Please note that the drop add period ends on Monday, September 14. If interested to enroll in a course, please contact the instructor directly.


Undergraduate Courses

Graduate Courses

ENGL 6320-01: Shakespeare’s Cultural Legacy (Greg Semenza)

Description: Just a few years beyond the quatercentenary year—the 400th anniversary of Shakespeare’s death—this seminar will focus on Shakespeare’s cultural legacy.  Looking critically and theoretically at engagements of Shakespeare in scholarship, corporate business practices, educational curricula, music, television, and film, we will ask the question “Why Shakespeare?” That is, how and why has the “cultural capital” of Shakespeare been evoked since at least the publication of the First Folio in 1623?  More specifically, how has Shakespeare been presented to the masses in terms of sexuality, gender, race, violence, and nationalism?  What happens when Shakespeare is transplanted into a non-British or non-western context?  What happens when Shakespeare’s name is evoked in lowbrow entertainment or appropriated in popular culture forms?  What can the serious study of reception, adaptation, appropriation, and other such engagements teach us about Shakespeare and his considerable influence?


From Shakespeare’s day to our own, certain specific binary oppositions have impacted our ability to answer such questions as these.  Thus, our seminar will foreground five specific, interrelated binaries central to the reception and theorization of Shakespeare: 1) eternal (transhistorical) and temporal (historical); 2) highbrow (high culture) and lowbrow (popular/mass culture); 3) radical and conservative; 4) subversive and recuperative (i.e., “subversion and containment”); and 5) global and local.  How are these binate structures connected to each other?  To what extent might they be said to originate in Shakespeare’s own authorial style?  To what degree did the First Folio’s publication contribute to their development and proliferation?  Finally, how do they continue to limit—as well as inform—our current understanding of both Shakespeare’s work and his cultural legacy?


Undergraduate Courses

HIST 3460: Italy 1250-1600

Instructor: Kenneth Gouwens

Description: Italy from the triumph of the city-state and the popolo grosso to the end of the Renaissance. The complex interrelationship between society and culture will be the focus of study.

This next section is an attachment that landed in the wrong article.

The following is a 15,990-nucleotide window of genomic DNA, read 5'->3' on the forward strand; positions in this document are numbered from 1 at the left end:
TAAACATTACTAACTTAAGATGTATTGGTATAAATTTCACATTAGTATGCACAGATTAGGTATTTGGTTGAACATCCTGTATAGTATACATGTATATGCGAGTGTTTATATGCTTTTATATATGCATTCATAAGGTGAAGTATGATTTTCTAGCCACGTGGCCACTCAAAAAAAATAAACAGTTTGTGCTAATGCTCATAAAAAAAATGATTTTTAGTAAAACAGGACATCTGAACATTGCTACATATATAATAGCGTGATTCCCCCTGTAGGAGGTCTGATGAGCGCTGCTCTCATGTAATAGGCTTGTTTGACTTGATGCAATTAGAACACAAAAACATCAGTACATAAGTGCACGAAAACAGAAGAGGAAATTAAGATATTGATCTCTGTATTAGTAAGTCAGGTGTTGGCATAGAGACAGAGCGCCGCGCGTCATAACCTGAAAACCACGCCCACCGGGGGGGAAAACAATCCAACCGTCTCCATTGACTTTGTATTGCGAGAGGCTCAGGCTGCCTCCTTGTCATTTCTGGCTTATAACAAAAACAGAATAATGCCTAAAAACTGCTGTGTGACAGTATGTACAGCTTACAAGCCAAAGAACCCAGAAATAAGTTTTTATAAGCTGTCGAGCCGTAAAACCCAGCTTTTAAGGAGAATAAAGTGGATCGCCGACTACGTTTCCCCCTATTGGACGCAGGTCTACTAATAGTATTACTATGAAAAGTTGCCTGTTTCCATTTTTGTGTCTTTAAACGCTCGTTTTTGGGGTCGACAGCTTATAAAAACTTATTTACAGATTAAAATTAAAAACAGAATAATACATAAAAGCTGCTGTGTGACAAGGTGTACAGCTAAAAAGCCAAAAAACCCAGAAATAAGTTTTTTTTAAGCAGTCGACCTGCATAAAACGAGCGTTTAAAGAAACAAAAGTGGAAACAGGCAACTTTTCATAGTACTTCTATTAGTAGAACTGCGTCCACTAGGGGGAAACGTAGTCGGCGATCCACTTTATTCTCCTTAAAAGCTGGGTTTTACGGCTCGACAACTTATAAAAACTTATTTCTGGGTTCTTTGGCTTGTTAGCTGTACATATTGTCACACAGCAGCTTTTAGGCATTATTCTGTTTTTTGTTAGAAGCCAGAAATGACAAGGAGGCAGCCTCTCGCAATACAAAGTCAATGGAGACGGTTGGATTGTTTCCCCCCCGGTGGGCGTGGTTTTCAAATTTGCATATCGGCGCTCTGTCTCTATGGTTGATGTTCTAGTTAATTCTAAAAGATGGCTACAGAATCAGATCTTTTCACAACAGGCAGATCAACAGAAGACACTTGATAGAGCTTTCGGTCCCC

HIST 3704: Medieval Islamic Civilization to 1700

Instructor: Fakhredin Azimi

Description: The social dynamics of faith, culture, and change from the rise of Islam to the Ottoman decline and the Islamic challenge to Greek and Latin Christendom.

HIST 3752: History of Precolonial Africa

Instructor: Fiona Vernal

Description: The history of pre-colonial Africa with particular attention to the rise and fall of African Kingdoms, interaction between different ethnic groups, African trade with other continents, and the impact of foreigners on African societies.

Graduate Courses

HIST 5195: Ireland 1600-1800 – Upheaval and Adaptation

(co-taught by Brendan Kane and Natasha Sumner, Harvard, and parallel-listed with CELT 209 at Harvard)

  • Description: The two centuries considered in this course witnessed some of the most dramatic and fateful changes in Irish history and, indeed, that of the British Empire. The period opens in the midst of armed rebellion linking Gaelic Ireland with Catholic allies from continental Europe which threatened to throw off English monarchical control of the island; it closes on the eve of the Act of Union which would see Ireland legislatively linked to England, Scotland, and Wales. In spite of the political dominance of English crown and Parliament, and the cultural destruction wrought by settler colonialism, Ireland’s majority across those 200 years remained Irish-speaking. What do the voices of those witnesses to upheaval tell us about history, culture, colonialism and the character of “modernity” more broadly?

This cross-disciplinary graduate seminar pairs a consideration of the major historiographical questions associated with early modern Ireland with close study of Irish-language poetry and prose of the seventeenth and eighteenth centuries. In a time of regular conflict and drastic sociopolitical change for the island’s Irish-speaking majority, we will consider authors’ preoccupations in relation to historical events, and explore their changing creative impulses. Broad historical themes such as the emergence of modern imperialism and state formation will be investigated, and macro-historical themes will be tested through localized case studies. From a literary perspective, critical issues to be deliberated include, but are not limited to, the role(s) of the poet in society, tradition and innovation, orality, and intertextuality. Weekly readings will be drawn from primary sources and historical and literary scholarship, and translations of primary sources will be available. Engagement with the secondary historical literature is intended both to set the literary texts in context and to explore questions of methodology, theory, and argument in working with Irish sources.

The seminar is designed to be accessible to graduate students specializing in either history or literature (in Irish or English). Students from other disciplines are also welcome, and are encouraged to contact the instructors with questions:

N.B.: This course will be taught concurrently at Harvard University and some of our meetings will take place on the Harvard campus.

Prerequisites: There are no prerequisites. Competence in Irish would be helpful, but is not required.

HIST 5505: Gender in the Early Modern Period

Instructor: Cornelia Dayton

Description: Discussion of key works on gender, women, and sexuality, spanning the 1400's-1700's, with a geographical focus mostly on the British Isles, continental Europe, and the Americas.